De legibus XII tabularum. Tertia, sed planè nova editio .(with) Notae ad lib.i.&ii.digest. Seu pandectarum. Accessit rerum & verborum memorabilium index (and) edicta veterum principum rom. De ChristianisBasel, Johann Oporinus, 1557
8vo. Three works in one. 1) pp. [xvi] 252 (ie. 254) [xiv]. (with) 2) pp. 151 [ix]. 3) pp. 121 [xi] Roman letter, some Italic and Greek, entirely ruled in red. Separate t-ps. Historiated woodcut initials. Light age yellowing, first title slightly dusty, the rare marginal mark or ink stain. Very good, large margined copies, crisp and clean in handsome contemporary dark French calf, covers bordered with a blind and gilt rule, gilt fleurons at centres, spine with blind ruled raised bands gilt ruled in compartments small fleuron gilt at centres, morocco label gilt, upper compartment restored, small restoration to tail, corners worn, all edges gilt, end-papers renewed, John Price’s acquisition note at head of 1st t-p.
An excellent copy of this sammelband of works by the French humanist Francois Baudouin, large copies, beautifully printed in Basle by Oporinus. Baudouin was an eminent French humanist jurist and theologian. Interested in the early history of Roman law, he emphasized the importance of history in the development of the law. The first volume is one of his principal legal works, De Legibus XII Tabularum, a study of the history and significance of the Twelve Tables. The last title addresses the legal status of the early Christian Church. Although a legal scholar Baudouin was, perhaps inevitably in mid C16th France, caught up in the religious conflicts of the period. “At first possessed of filial devotion to Calvin, François Baudouin, with his love of the Law and the tools necessary for legal study (grammar, philology, and history) developed a doctrine of the church wholly at odds with that of Calvin. While Baudouin’s transformation occured over the course of years, his final break with Calvin came with a swift ferocity and a violent animosity. Francois Baudouin’s early life mirrored Calvin’s: both began their higher education in the study of law, both had the same legal and humanist influences, and both subsequently embraced the reformation, resulting in their exiles. The trajectory of Baudouin’s Protestant pilgrimage reached its zenith in 1547, when he served as Calvin’s secretary, living in Calvin’s home. The denouement of Baudouin’s journey,.., took him back to the Catholic church, informed far more by humanism than theology. .. the move also included a strong ecclesiological bent, one that produced rancorous diatribes between Baudouin and Geneva.”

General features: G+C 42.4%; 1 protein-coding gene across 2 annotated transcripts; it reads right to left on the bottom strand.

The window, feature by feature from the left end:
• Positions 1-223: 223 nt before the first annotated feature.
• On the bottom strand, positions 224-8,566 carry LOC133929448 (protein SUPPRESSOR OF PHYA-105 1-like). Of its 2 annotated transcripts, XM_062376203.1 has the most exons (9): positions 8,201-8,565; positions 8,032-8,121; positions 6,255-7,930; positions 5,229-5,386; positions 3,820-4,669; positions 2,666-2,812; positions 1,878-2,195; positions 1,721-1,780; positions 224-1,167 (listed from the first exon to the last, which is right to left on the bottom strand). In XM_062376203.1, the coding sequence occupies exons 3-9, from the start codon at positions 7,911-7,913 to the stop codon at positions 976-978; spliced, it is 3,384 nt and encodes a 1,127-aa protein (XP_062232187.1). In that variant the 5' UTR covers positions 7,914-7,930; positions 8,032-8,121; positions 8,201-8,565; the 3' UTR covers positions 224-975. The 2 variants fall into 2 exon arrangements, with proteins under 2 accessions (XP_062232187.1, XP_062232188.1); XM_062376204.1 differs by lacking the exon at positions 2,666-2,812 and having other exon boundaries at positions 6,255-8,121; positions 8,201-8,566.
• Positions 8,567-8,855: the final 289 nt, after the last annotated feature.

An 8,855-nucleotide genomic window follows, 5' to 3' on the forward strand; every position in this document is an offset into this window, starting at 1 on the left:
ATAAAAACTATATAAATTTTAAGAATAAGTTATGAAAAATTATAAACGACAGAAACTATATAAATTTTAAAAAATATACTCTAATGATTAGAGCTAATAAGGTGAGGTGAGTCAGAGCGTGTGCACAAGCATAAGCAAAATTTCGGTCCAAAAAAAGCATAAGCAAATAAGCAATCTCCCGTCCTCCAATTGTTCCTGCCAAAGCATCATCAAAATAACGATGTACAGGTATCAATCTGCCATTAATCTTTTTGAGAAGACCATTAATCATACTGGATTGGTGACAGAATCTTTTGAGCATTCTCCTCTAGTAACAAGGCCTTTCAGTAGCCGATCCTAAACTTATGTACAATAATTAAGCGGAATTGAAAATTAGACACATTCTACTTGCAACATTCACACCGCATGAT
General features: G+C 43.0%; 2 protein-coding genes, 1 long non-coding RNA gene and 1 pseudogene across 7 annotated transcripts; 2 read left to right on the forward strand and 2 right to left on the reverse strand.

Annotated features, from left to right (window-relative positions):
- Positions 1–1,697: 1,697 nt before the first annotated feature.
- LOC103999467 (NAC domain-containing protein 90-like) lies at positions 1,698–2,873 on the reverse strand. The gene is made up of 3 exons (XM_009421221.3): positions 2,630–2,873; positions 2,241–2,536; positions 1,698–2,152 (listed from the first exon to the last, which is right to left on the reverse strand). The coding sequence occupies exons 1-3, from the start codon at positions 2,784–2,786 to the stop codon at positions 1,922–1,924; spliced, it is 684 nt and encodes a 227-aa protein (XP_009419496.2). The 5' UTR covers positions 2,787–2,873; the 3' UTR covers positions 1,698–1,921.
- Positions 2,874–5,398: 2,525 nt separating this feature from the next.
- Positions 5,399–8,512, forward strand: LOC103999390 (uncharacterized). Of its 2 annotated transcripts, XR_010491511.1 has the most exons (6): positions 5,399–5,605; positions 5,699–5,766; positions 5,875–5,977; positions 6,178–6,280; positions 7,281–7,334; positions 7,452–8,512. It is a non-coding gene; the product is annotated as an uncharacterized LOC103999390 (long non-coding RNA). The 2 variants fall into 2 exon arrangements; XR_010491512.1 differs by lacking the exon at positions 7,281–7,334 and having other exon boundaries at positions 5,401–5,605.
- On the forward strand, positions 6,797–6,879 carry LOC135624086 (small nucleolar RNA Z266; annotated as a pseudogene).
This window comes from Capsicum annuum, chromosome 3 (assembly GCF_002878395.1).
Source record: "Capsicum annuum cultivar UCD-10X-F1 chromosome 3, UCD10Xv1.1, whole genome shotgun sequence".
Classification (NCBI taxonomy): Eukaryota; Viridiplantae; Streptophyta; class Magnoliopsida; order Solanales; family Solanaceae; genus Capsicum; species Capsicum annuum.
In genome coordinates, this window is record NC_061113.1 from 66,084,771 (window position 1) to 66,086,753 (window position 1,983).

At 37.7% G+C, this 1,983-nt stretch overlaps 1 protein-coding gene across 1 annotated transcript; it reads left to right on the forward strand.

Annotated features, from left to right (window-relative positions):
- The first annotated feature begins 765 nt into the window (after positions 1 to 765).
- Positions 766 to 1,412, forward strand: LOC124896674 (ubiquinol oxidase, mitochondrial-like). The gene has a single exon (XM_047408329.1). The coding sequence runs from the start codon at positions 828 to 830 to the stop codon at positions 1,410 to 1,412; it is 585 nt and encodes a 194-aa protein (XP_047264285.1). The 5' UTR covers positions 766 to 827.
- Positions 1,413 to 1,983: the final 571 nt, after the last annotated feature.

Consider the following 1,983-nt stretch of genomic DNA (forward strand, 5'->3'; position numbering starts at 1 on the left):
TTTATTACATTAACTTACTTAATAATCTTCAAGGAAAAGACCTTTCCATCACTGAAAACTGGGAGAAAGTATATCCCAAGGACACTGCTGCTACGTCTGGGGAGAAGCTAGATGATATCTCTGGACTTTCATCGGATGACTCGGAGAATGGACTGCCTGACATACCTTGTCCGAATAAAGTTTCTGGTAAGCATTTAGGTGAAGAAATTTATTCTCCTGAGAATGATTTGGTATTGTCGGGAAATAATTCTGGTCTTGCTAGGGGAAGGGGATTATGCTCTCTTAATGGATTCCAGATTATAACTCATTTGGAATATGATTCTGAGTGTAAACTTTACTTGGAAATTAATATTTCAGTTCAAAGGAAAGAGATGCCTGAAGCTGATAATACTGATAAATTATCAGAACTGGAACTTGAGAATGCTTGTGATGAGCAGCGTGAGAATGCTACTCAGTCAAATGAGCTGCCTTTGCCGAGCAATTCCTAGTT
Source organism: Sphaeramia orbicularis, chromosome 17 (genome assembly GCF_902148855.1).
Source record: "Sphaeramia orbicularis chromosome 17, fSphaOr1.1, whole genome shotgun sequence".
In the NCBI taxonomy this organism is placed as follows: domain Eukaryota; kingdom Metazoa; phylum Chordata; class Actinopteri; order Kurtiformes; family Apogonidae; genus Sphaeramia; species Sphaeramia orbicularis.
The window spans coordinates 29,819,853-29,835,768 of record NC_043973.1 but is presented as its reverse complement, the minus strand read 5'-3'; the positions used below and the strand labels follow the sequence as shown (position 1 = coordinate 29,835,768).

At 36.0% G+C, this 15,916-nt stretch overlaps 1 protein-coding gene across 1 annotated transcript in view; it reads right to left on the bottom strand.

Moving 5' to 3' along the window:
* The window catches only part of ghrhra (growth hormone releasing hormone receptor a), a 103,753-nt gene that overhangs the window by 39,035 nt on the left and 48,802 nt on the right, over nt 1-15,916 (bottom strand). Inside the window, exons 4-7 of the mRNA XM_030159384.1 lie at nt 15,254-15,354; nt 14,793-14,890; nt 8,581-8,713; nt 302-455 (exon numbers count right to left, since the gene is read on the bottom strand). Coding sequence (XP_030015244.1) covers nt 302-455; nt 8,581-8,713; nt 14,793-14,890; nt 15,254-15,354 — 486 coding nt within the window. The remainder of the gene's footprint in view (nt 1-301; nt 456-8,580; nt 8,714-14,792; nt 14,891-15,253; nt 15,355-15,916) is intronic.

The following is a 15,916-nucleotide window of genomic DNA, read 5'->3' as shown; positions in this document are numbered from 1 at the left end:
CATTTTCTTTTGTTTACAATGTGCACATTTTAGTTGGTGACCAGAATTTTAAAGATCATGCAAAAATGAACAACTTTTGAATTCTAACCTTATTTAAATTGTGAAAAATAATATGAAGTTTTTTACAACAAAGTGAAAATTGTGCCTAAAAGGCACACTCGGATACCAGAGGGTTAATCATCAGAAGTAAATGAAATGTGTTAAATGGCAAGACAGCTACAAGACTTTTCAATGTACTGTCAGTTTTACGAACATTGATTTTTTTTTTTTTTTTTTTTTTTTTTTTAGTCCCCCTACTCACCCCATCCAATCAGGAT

A most interesting early English provenance. The book was owned by the British classical scholar John Price, bought by him in Rouen in 1632. He was both an author and publisher and had an extensive library and published several works himself including commentaries on the New Testament. He was a Roman Catholic who described himself as ‘Anglo-Britannus’. In 1635 he published the Apologia of Apuleius at Paris. From 1652 the Medicis employed him as their “keeper of coins”. He was also appointed professor of Greek at Pisa. In 1661 he moved, under patronage of Cardinal Francesco Barberini, to Rome where he died in 1676. Rouen was an important centre for publishing outside of Paris.1) Adams B93 2) Adams B101 3) Adams B84. Not in BM STC Fr. C16